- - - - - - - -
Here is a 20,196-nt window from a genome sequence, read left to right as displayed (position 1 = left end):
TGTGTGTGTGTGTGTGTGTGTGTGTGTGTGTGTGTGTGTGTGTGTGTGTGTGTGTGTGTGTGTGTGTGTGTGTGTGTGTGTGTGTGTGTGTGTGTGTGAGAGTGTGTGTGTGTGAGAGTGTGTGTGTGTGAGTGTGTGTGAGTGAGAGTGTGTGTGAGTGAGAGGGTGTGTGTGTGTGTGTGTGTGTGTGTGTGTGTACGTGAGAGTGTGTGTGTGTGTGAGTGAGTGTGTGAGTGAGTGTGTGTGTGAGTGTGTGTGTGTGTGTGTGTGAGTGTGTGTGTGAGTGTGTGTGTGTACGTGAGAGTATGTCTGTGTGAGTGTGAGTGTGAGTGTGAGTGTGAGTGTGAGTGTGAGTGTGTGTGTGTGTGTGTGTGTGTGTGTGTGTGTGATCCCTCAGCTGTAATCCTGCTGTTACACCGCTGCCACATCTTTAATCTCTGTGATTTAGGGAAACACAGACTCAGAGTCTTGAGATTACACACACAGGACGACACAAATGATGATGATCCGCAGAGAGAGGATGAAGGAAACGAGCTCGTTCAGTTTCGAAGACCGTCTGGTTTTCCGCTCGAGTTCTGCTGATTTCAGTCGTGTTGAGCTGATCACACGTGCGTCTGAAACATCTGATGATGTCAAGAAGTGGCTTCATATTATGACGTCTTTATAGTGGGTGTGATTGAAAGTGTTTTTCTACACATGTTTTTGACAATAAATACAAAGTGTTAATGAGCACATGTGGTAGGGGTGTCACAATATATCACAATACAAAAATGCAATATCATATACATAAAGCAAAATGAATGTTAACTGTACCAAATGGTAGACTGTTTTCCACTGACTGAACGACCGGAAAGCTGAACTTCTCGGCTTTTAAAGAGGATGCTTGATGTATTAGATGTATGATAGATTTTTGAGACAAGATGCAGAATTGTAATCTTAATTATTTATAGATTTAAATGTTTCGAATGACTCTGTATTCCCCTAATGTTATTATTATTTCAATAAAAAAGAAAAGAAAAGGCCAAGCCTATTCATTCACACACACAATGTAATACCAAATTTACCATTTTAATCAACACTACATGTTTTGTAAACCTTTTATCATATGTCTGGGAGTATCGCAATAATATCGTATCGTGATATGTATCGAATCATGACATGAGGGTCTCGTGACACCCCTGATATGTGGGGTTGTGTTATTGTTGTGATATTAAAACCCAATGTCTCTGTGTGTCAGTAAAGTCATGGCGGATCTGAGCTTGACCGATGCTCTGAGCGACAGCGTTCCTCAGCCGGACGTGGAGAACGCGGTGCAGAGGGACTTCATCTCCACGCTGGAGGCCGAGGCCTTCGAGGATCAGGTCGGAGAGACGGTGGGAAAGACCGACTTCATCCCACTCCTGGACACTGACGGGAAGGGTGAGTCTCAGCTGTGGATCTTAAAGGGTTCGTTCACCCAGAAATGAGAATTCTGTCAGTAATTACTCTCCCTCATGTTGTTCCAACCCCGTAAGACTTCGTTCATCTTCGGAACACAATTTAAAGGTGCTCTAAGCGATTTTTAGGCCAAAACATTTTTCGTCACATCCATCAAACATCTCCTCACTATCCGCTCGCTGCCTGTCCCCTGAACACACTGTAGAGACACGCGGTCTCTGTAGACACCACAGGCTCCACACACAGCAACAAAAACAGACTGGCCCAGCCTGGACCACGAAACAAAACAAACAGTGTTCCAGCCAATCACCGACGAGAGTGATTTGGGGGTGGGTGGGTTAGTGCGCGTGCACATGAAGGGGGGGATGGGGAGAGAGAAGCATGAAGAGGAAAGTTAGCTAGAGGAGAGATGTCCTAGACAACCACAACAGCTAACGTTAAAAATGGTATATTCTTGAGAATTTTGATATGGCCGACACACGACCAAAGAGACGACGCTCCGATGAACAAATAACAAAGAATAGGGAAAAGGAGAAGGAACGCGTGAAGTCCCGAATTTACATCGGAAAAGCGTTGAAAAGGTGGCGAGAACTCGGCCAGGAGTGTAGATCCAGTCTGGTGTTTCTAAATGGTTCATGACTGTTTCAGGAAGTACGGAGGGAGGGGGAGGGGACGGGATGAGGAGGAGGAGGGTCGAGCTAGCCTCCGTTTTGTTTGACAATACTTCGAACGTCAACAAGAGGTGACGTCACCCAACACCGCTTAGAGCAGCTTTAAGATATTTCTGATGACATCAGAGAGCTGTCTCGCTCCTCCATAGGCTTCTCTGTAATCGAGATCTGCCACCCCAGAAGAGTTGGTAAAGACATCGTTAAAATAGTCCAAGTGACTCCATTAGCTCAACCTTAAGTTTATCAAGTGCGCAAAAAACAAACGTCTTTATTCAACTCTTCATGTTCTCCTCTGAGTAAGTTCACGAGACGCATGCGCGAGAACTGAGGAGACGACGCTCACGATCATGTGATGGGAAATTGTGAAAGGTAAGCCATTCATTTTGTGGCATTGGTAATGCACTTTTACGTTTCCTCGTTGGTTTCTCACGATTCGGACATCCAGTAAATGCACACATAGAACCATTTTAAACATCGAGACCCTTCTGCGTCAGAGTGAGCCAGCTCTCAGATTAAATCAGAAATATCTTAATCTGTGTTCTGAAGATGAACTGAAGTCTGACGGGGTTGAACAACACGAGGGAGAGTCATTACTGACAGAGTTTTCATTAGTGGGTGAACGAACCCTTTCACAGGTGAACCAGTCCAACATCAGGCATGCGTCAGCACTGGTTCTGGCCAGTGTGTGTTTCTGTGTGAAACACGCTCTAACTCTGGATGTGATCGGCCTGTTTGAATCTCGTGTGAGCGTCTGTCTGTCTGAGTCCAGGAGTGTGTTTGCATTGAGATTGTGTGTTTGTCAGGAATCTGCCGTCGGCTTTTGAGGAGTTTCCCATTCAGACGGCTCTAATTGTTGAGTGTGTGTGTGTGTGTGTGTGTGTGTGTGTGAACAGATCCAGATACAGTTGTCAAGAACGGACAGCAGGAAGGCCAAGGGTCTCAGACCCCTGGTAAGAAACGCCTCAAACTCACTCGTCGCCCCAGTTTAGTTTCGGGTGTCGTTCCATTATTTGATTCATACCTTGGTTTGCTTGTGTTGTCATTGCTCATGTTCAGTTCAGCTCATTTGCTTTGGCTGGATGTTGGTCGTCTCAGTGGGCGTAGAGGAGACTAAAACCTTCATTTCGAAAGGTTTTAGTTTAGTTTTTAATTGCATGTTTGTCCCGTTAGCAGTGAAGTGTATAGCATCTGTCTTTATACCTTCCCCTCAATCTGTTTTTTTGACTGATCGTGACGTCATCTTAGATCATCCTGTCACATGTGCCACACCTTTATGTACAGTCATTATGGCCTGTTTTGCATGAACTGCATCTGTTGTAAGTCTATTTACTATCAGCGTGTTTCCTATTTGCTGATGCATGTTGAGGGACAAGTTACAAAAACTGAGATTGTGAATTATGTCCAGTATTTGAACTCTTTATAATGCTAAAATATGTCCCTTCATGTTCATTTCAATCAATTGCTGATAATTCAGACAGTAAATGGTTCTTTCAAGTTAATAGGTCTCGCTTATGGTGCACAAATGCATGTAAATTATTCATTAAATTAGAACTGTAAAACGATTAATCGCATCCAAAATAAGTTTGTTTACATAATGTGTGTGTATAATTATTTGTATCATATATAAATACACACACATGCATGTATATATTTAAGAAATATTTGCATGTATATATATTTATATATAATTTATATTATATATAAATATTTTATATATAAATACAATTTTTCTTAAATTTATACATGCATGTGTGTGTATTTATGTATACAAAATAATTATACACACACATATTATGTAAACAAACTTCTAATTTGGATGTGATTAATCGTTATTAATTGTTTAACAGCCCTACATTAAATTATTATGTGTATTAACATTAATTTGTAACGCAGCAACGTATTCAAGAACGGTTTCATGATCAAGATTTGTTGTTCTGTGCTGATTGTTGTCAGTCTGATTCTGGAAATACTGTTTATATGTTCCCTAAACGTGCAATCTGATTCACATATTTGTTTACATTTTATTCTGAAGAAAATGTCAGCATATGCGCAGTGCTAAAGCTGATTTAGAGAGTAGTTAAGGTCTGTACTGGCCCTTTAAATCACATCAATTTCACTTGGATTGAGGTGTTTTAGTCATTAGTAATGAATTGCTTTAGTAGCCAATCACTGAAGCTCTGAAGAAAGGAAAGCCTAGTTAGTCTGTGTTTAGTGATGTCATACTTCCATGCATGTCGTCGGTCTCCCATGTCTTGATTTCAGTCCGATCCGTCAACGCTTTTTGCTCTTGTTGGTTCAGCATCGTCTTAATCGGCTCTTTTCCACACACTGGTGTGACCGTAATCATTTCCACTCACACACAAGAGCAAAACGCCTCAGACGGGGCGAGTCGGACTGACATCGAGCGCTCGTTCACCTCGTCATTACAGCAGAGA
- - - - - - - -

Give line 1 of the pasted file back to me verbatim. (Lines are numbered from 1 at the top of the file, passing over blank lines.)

Here is a 20,196-nt window from a genome sequence, read left to right as displayed (position 1 = left end):